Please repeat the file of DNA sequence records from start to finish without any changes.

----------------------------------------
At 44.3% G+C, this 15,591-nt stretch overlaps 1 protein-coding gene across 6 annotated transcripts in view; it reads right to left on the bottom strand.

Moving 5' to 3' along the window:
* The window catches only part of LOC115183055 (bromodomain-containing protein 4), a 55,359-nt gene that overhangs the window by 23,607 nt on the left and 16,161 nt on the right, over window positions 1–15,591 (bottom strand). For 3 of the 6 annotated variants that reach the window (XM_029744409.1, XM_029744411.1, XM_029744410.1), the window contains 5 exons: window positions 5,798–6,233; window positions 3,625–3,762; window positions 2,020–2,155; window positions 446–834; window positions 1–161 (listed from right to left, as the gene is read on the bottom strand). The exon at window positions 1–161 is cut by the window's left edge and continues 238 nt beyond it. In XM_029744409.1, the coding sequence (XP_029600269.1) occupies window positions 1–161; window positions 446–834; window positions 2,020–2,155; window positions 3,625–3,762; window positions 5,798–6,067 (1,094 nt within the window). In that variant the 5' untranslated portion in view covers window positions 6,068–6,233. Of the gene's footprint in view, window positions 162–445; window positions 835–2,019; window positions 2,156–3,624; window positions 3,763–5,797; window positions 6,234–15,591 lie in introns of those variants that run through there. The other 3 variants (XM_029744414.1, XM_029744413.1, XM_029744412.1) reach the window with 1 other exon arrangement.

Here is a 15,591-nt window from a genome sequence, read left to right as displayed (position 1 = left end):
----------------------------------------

At 44.3% G+C, this 15,591-nt stretch overlaps 1 protein-coding gene across 6 annotated transcripts in view; it reads right to left on the bottom strand.

Moving 5' to 3' along the window:
* The window catches only part of LOC115183055 (bromodomain-containing protein 4), a 55,359-nt gene that overhangs the window by 23,607 nt on the left and 16,161 nt on the right, over window positions 1–15,591 (bottom strand). For 3 of the 6 annotated variants that reach the window (XM_029744409.1, XM_029744411.1, XM_029744410.1), the window contains 5 exons: window positions 5,798–6,233; window positions 3,625–3,762; window positions 2,020–2,155; window positions 446–834; window positions 1–161 (listed from right to left, as the gene is read on the bottom strand). The exon at window positions 1–161 is cut by the window's left edge and continues 238 nt beyond it. In XM_029744409.1, the coding sequence (XP_029600269.1) occupies window positions 1–161; window positions 446–834; window positions 2,020–2,155; window positions 3,625–3,762; window positions 5,798–6,067 (1,094 nt within the window). In that variant the 5' untranslated portion in view covers window positions 6,068–6,233. Of the gene's footprint in view, window positions 162–445; window positions 835–2,019; window positions 2,156–3,624; window positions 3,763–5,797; window positions 6,234–15,591 lie in introns of those variants that run through there. The other 3 variants (XM_029744414.1, XM_029744413.1, XM_029744412.1) reach the window with 1 other exon arrangement.

Here is a 15,591-nt window from a genome sequence, read left to right as displayed (position 1 = left end):